Thanks MxxCon. On the same day the media was bogged down with images of Saddam Hussein being searched for head-lice, a new provision to the Patriot Act was signed into law by the President. Quietly tucked away in an intelligence spending bill, the changes broaden the ability for the FBI to obtain financial records from any number of sources with what opponent say is little accountability. -
Under the Patriot Act, ISP's and network administrators can give the green light to government surveillance of computer networks without a judicial order, without informing the person monitored, without Judicial oversight, without reporting the tactics to congress; all while essentially eliminating many of the rights of the person being monitored. These controversial portions of the act aren't well discussed at the 'cheerleaderesque' website developed by the DOJ.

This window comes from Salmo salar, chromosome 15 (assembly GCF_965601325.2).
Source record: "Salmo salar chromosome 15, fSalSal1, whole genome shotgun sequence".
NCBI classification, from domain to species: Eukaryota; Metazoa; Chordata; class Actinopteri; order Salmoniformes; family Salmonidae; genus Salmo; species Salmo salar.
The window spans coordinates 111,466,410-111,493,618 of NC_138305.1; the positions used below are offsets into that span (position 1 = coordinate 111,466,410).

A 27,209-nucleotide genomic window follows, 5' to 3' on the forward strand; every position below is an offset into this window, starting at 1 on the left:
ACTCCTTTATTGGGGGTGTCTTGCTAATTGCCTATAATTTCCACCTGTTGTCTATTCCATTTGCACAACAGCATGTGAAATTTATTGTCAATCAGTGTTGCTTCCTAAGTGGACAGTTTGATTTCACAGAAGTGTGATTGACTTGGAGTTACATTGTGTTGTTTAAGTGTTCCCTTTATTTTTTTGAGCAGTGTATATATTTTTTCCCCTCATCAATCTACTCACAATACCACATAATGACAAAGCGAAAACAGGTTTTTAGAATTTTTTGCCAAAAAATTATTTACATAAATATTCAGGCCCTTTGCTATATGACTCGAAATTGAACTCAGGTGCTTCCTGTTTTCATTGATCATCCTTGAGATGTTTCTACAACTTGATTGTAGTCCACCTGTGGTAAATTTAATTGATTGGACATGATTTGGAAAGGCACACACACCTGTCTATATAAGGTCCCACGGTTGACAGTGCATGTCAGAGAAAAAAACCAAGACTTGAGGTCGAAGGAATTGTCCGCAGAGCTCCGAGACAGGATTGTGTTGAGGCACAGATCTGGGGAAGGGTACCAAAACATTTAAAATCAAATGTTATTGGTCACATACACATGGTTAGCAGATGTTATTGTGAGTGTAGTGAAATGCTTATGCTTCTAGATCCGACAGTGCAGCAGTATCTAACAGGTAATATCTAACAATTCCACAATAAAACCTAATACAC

Recent analysis of the website by the Center for Democracy and technology claims the website "provides misleading, incomplete and, in some cases, incorrect information." Among other statements, the DOJ claims that "Peaceful political organizations engaging in political advocacy cannot be considered terrorists under the PATRIOT Act's new definition of domestic terrorism."
Not necessarily true, says the CDT, who notes that all someone needs to do to acquire the label of domestic terrorist is violate an existing law "involving risk of serious injury." That could include blocking traffic at a protest, or accidentally harming someone during a struggle. Like most hotly debated legislation, it's the loose wording of the Act, leading to potentially significant abuses, that gives privacy advocates cause for concern.
News source: DSLReport - Patriot Act Grows